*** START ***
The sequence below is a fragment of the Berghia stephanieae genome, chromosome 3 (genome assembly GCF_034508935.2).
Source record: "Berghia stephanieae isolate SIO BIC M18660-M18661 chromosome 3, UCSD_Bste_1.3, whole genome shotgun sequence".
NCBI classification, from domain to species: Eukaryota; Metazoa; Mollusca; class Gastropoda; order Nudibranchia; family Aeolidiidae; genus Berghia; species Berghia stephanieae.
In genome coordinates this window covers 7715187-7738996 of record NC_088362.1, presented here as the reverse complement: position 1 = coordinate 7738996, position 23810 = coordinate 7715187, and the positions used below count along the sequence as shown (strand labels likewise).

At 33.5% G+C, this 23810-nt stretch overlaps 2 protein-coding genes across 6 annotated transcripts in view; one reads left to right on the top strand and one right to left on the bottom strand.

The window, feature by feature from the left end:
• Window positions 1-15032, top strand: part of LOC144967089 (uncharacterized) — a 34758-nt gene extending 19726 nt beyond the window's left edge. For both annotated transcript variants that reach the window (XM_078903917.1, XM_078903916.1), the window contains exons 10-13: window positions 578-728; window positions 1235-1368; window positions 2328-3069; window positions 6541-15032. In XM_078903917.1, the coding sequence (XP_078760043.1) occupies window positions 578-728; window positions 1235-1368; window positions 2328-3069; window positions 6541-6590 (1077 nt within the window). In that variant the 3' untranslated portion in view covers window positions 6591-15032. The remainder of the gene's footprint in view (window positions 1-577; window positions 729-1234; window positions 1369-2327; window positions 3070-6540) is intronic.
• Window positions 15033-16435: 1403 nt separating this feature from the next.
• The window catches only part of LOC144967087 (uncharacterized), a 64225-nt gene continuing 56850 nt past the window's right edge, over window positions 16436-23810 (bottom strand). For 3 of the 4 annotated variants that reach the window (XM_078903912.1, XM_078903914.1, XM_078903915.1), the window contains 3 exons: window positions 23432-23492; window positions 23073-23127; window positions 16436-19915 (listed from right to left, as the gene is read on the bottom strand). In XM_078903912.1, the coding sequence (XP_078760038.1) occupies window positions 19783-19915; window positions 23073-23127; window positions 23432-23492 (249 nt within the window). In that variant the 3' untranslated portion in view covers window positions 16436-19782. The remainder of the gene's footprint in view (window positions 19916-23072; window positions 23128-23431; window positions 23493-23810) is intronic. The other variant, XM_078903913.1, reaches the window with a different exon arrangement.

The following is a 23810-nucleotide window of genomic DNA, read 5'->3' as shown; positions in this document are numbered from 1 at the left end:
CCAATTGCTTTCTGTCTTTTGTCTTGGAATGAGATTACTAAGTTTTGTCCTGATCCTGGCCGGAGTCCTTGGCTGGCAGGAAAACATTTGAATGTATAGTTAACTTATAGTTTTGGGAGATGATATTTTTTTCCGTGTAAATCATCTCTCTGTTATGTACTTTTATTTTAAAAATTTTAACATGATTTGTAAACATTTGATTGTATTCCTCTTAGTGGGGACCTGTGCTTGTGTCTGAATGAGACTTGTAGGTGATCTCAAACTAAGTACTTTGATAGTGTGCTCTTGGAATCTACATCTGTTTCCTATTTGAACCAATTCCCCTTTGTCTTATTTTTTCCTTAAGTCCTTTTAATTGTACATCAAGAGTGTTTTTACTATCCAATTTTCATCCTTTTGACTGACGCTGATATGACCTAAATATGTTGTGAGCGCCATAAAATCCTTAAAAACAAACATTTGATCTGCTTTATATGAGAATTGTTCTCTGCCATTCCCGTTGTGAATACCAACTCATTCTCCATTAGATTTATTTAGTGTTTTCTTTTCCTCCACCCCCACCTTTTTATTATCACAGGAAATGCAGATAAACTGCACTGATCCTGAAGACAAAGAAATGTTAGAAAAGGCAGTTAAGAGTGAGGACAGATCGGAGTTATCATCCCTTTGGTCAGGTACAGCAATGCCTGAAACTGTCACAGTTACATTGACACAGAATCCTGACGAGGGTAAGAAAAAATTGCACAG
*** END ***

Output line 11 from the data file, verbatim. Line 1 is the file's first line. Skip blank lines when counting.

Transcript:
CCAATTGCTTTCTGTCTTTTGTCTTGGAATGAGATTACTAAGTTTTGTCCTGATCCTGGCCGGAGTCCTTGGCTGGCAGGAAAACATTTGAATGTATAGTTAACTTATAGTTTTGGGAGATGATATTTTTTTCCGTGTAAATCATCTCTCTGTTATGTACTTTTATTTTAAAAATTTTAACATGATTTGTAAACATTTGATTGTATTCCTCTTAGTGGGGACCTGTGCTTGTGTCTGAATGAGACTTGTAGGTGATCTCAAACTAAGTACTTTGATAGTGTGCTCTTGGAATCTACATCTGTTTCCTATTTGAACCAATTCCCCTTTGTCTTATTTTTTCCTTAAGTCCTTTTAATTGTACATCAAGAGTGTTTTTACTATCCAATTTTCATCCTTTTGACTGACGCTGATATGACCTAAATATGTTGTGAGCGCCATAAAATCCTTAAAAACAAACATTTGATCTGCTTTATATGAGAATTGTTCTCTGCCATTCCCGTTGTGAATACCAACTCATTCTCCATTAGATTTATTTAGTGTTTTCTTTTCCTCCACCCCCACCTTTTTATTATCACAGGAAATGCAGATAAACTGCACTGATCCTGAAGACAAAGAAATGTTAGAAAAGGCAGTTAAGAGTGAGGACAGATCGGAGTTATCATCCCTTTGGTCAGGTACAGCAATGCCTGAAACTGTCACAGTTACATTGACACAGAATCCTGACGAGGGTAAGAAAAAATTGCACAG